Scientists have found that El Nino is primarily responsible for determining the strength of the Antarctic Circumpolar Wave.
The Antarctic Circumpolar Wave occurs in the Circumpolar Current around Antarctica. The Current takes eight years to complete a full rotation of the earth, and influences Australia's weather.
The Wave alternates large regions of slightly warmer and cooler water.
"During El Nino events, there is a massive build up of warm water in the equatorial central Pacific Ocean," says Dr Peter Baines from CSIRO Atmospheric Research.
"This warm water causes atmospheric linkages, known as 'teleconnections', that set up a large region of high atmospheric pressure in the South Pacific near the Ross Sea, off Antarctica", says Dr Baines.
Associated with this high atmospheric pressure, warm, northerly winds heat the surface waters of the Southern Ocean nearby, slowly raising the temperature by up to 1 C over a six-month period. Cold southerly winds also cool a similarly large region adjacent to it.
These areas of warm and cold water are then slowly transported eastward, approaching Australia approximately three years later.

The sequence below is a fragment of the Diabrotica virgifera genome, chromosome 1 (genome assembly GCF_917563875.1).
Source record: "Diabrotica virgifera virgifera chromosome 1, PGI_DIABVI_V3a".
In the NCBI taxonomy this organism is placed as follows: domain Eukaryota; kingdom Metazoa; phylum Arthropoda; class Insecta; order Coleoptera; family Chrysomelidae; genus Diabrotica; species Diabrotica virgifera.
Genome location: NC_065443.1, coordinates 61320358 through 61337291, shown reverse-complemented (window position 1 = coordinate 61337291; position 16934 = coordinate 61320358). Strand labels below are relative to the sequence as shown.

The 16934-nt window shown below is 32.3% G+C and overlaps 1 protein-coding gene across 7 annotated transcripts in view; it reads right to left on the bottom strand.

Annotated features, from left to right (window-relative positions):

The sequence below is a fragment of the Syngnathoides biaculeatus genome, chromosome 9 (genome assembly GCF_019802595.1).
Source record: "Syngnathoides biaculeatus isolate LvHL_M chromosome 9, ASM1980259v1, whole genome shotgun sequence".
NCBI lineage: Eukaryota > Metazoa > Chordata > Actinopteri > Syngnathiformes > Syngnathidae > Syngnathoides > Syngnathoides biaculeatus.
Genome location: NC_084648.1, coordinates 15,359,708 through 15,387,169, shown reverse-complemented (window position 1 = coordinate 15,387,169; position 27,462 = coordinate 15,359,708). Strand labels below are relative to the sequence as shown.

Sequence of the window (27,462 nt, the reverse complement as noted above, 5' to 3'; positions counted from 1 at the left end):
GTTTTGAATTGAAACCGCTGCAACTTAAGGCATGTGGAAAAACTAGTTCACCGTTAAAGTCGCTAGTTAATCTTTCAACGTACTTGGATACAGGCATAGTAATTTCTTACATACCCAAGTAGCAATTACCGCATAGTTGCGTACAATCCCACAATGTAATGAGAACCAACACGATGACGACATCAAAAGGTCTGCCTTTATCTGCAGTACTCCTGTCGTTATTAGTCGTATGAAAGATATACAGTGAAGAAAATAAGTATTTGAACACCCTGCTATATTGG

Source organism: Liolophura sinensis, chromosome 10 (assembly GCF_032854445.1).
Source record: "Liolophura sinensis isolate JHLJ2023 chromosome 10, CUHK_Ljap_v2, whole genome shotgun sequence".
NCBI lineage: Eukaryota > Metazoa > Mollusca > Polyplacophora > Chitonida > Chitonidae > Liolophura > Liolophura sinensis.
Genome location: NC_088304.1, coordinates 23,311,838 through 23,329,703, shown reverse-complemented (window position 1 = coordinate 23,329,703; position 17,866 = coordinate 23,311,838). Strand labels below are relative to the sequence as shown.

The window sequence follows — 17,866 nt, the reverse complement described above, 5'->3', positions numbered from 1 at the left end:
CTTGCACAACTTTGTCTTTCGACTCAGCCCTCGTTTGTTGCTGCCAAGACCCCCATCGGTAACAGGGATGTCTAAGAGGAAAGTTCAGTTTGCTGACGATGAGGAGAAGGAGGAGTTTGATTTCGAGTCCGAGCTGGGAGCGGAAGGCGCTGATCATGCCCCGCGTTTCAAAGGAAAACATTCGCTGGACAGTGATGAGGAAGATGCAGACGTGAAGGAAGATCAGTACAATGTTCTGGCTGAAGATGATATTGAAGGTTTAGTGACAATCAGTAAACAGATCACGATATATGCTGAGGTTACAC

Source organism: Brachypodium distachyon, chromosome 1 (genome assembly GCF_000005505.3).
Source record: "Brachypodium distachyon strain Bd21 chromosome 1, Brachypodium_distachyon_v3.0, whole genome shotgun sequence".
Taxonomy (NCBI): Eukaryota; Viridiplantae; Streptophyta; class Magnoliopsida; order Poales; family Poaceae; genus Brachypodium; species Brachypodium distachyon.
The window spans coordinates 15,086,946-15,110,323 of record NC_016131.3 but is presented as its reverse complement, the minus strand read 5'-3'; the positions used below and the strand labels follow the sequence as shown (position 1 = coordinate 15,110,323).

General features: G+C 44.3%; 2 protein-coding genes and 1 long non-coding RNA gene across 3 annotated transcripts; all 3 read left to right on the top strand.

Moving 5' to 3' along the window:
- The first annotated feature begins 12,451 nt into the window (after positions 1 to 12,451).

"When the warm patch of water passes to the south and west of Australia, it appears to produce higher rainfall over the south of the continent. However, we are still investigating the actual impact of the Antarctic Circumpolar Wave on Australia's rainfall," says Dr Baines.
"From the 1980s until the mid-1990s, El Nino events occurred approximately every four years. This regular appearance strengthened the Antarctic Circumpolar Wave.
Over the past few years, though, the pattern has been disrupted, with El Ninos becoming irregular. As a result, the Antarctic Circumpolar Wave has weakened. We may expect the next big El Nino to fire it up again," says Dr Baines.
During the opposite phase of El Nino, known as La Nina, there is a build-up of cooler water near the Ross Sea, producing the cooler phase of the Circumpolar Wave, which is then transported around Antarctica.
Dr Baines' findings have been published in the international Journal of Geophysical Research.
A graphic showing the Antarctic Circumpolar Wave is available on request.
CSIRO Atmospheric Research Home Page
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Pacific Remains Locked In Three-Year-Old Pattern: No El Nino Yet, But One Due Soon
Pasadena - June 21, 2001
While change may be on the way, the Pacific is still dominated by the strong, larger-than-El Nino/La Nina pattern called the Pacific Decadal Oscillation (PDO), according to the latest data from the U.S.-French TOPEX/Poseidon satellite mission.
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